The Fianna Fáil Deputy, John McGuinness, recently made strong, trenchant attacks and criticisms of the Mahon tribunal report following its publication, especially in respect of the tribunal costs. At the same time, he neglected to refer to his own intervention in the Cargobridge affair. Earlier today during his contribution in the Chamber, Deputy McGuinness failed to address the Mahon report remarks on his involvement in the affair. That is deplorable. Deputy McGuinness is currently Chairman of the Committee of Public Accounts. I call on Deputy John McGuinness to step aside as Chairman of the Committee of Public Accounts in the light of the Mahon tribunal account of his involvement in the Cargobridge affair.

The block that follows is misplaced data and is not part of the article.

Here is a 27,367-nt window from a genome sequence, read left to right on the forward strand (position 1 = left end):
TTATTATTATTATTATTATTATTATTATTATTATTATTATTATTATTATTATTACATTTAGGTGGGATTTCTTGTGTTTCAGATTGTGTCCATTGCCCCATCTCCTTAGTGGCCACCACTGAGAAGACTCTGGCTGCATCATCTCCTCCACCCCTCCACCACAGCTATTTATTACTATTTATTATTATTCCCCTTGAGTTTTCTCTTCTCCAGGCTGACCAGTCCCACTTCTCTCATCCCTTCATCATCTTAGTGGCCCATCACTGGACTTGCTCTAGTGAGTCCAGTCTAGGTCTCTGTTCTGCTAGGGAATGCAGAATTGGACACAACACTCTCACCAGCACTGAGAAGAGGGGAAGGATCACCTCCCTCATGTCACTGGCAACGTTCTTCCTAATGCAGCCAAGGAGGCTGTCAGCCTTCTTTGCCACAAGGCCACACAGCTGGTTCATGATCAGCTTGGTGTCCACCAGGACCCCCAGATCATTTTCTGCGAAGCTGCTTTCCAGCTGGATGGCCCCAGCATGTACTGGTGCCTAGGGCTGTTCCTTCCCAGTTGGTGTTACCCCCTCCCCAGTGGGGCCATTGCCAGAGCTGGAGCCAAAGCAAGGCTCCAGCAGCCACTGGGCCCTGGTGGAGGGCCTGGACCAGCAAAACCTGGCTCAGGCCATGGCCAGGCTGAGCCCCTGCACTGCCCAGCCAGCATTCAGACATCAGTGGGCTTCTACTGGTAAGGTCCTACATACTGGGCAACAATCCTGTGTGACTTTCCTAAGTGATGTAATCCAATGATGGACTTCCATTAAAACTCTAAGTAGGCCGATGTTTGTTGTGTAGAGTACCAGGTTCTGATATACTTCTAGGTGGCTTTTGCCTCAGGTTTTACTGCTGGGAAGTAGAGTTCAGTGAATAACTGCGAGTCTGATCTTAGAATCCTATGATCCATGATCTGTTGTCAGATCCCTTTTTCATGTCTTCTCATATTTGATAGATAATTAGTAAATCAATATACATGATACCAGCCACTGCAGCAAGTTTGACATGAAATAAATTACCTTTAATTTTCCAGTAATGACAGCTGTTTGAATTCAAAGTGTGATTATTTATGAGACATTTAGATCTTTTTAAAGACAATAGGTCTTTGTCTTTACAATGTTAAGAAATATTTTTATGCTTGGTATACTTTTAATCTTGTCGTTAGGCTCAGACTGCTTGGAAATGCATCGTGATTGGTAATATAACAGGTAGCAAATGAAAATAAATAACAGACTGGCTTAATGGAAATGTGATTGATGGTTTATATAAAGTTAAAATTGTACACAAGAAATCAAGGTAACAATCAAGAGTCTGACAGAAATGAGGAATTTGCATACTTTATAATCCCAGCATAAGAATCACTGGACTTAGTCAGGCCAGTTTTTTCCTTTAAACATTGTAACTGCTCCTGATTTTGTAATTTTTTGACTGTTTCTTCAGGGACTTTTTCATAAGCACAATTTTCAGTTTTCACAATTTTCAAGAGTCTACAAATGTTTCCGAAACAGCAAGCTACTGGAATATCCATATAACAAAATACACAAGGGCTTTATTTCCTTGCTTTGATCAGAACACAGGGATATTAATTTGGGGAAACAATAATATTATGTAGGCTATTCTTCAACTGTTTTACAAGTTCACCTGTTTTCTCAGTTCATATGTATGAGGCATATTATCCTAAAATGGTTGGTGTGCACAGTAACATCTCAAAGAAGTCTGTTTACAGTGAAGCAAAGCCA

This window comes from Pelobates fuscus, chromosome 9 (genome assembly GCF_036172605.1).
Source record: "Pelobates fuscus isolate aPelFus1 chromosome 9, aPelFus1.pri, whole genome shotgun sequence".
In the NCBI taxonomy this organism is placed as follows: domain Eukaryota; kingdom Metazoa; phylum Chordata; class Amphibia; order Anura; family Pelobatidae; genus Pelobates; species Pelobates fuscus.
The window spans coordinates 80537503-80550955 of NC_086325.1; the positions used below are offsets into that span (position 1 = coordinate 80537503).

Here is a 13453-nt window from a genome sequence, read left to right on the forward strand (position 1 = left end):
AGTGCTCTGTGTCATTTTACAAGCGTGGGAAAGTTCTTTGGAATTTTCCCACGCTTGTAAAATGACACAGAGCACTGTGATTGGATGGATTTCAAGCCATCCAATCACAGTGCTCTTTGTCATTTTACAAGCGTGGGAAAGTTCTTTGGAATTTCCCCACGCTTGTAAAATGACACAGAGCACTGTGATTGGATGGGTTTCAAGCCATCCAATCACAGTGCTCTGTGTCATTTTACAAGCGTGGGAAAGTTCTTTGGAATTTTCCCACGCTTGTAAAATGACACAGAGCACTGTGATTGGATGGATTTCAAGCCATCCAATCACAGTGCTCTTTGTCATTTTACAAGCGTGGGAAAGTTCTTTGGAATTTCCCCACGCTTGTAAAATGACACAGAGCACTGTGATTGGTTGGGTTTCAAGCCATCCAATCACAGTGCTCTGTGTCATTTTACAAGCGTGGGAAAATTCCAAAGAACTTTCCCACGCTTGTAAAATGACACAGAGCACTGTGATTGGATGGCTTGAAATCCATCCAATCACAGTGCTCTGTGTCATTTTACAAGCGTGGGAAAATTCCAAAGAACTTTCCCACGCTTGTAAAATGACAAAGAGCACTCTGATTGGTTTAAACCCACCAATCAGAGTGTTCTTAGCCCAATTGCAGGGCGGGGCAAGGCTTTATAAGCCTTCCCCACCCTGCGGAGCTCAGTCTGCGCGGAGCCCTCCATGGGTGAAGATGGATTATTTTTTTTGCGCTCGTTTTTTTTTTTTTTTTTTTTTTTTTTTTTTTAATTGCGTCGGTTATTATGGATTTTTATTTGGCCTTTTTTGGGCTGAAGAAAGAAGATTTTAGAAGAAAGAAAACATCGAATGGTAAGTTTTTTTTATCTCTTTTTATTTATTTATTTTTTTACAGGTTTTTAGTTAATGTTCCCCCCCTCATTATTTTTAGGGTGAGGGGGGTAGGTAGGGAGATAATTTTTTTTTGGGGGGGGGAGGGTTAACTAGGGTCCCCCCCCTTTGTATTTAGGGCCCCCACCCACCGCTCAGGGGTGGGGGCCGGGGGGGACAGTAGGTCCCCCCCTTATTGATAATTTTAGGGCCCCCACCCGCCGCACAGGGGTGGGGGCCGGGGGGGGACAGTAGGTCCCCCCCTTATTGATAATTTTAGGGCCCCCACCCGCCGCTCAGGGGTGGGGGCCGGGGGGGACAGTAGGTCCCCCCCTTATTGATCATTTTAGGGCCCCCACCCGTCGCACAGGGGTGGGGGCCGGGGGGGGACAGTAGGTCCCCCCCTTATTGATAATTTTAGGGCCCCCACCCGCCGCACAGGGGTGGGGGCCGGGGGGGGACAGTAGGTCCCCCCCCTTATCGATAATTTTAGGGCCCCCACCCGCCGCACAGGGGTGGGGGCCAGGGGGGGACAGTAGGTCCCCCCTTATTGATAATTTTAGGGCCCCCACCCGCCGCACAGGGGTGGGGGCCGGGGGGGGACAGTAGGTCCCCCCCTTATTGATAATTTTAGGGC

A major part of the tribunal report deals with the Quarryvale lands. At the time of the rezoning of these lands I was an elected member of Dublin City Council. Part of the Quarryvale land, approximately 64 acres, although located in the Dublin County Council area, was in the ownership of Dublin Corporation, as it was then called. Any sale or disposal of these lands was a reserved function of the elected members of Dublin Corporation. In 1988, these lands were considered by Dublin County Council as suitable for commercial development. Early in 1989, Dublin Corporation proceeded with the sale of these lands by way of public tender. On 19 May 1989, a written report was put to the Dublin Corporation planning and development committee, of which I was then a member, to sell the Quarryvale lands to Mr. Thomas Gilmartin for the sum of £5.1 million. On that day the planning committee approved the proposal on the recommendation of the manager. At the following monthly meeting of Dublin City Council on 12 June, the recommendation of the planning committee was agreed by the full council meeting following the proposal of the Fianna Fáil councillor, Joe Burke.